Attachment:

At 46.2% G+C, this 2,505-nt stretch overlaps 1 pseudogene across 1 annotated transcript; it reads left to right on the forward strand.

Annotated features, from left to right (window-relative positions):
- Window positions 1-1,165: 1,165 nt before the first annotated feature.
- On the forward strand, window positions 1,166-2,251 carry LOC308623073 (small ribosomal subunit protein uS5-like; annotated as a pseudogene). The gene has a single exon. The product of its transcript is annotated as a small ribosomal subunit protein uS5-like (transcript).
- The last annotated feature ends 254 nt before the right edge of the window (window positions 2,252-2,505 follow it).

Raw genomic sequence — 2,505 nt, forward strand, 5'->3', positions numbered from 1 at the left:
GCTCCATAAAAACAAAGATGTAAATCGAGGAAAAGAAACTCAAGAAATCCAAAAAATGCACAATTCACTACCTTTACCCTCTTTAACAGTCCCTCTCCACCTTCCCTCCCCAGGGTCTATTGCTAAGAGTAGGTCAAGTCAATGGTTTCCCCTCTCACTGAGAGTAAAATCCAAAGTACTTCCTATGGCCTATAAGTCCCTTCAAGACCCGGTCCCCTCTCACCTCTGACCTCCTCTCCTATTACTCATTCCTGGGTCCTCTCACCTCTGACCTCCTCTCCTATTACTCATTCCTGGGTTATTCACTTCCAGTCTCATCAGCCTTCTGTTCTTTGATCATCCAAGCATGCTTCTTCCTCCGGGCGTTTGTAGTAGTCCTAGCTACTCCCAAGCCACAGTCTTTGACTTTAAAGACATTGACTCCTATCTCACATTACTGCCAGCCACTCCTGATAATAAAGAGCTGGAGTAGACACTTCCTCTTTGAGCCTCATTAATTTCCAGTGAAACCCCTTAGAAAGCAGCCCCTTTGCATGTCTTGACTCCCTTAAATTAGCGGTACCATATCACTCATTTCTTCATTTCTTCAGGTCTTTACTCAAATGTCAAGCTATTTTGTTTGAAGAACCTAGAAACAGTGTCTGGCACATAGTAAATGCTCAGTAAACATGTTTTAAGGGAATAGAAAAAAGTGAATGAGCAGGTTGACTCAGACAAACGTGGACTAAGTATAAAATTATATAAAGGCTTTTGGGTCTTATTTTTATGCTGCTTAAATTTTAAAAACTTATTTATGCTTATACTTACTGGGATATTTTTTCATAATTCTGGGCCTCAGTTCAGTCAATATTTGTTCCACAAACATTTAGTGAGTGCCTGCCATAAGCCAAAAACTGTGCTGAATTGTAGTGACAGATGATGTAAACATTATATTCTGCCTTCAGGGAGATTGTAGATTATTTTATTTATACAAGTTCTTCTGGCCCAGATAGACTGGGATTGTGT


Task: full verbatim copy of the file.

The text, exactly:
At 46.2% G+C, this 2,505-nt stretch overlaps 1 pseudogene across 1 annotated transcript; it reads left to right on the forward strand.

Annotated features, from left to right (window-relative positions):
- Window positions 1-1,165: 1,165 nt before the first annotated feature.
- On the forward strand, window positions 1,166-2,251 carry LOC308623073 (small ribosomal subunit protein uS5-like; annotated as a pseudogene). The gene has a single exon. The product of its transcript is annotated as a small ribosomal subunit protein uS5-like (transcript).
- The last annotated feature ends 254 nt before the right edge of the window (window positions 2,252-2,505 follow it).

Raw genomic sequence — 2,505 nt, forward strand, 5'->3', positions numbered from 1 at the left:
GCTCCATAAAAACAAAGATGTAAATCGAGGAAAAGAAACTCAAGAAATCCAAAAAATGCACAATTCACTACCTTTACCCTCTTTAACAGTCCCTCTCCACCTTCCCTCCCCAGGGTCTATTGCTAAGAGTAGGTCAAGTCAATGGTTTCCCCTCTCACTGAGAGTAAAATCCAAAGTACTTCCTATGGCCTATAAGTCCCTTCAAGACCCGGTCCCCTCTCACCTCTGACCTCCTCTCCTATTACTCATTCCTGGGTCCTCTCACCTCTGACCTCCTCTCCTATTACTCATTCCTGGGTTATTCACTTCCAGTCTCATCAGCCTTCTGTTCTTTGATCATCCAAGCATGCTTCTTCCTCCGGGCGTTTGTAGTAGTCCTAGCTACTCCCAAGCCACAGTCTTTGACTTTAAAGACATTGACTCCTATCTCACATTACTGCCAGCCACTCCTGATAATAAAGAGCTGGAGTAGACACTTCCTCTTTGAGCCTCATTAATTTCCAGTGAAACCCCTTAGAAAGCAGCCCCTTTGCATGTCTTGACTCCCTTAAATTAGCGGTACCATATCACTCATTTCTTCATTTCTTCAGGTCTTTACTCAAATGTCAAGCTATTTTGTTTGAAGAACCTAGAAACAGTGTCTGGCACATAGTAAATGCTCAGTAAACATGTTTTAAGGGAATAGAAAAAAGTGAATGAGCAGGTTGACTCAGACAAACGTGGACTAAGTATAAAATTATATAAAGGCTTTTGGGTCTTATTTTTATGCTGCTTAAATTTTAAAAACTTATTTATGCTTATACTTACTGGGATATTTTTTCATAATTCTGGGCCTCAGTTCAGTCAATATTTGTTCCACAAACATTTAGTGAGTGCCTGCCATAAGCCAAAAACTGTGCTGAATTGTAGTGACAGATGATGTAAACATTATATTCTGCCTTCAGGGAGATTGTAGATTATTTTATTTATACAAGTTCTTCTGGCCCAGATAGACTGGGATTGTGT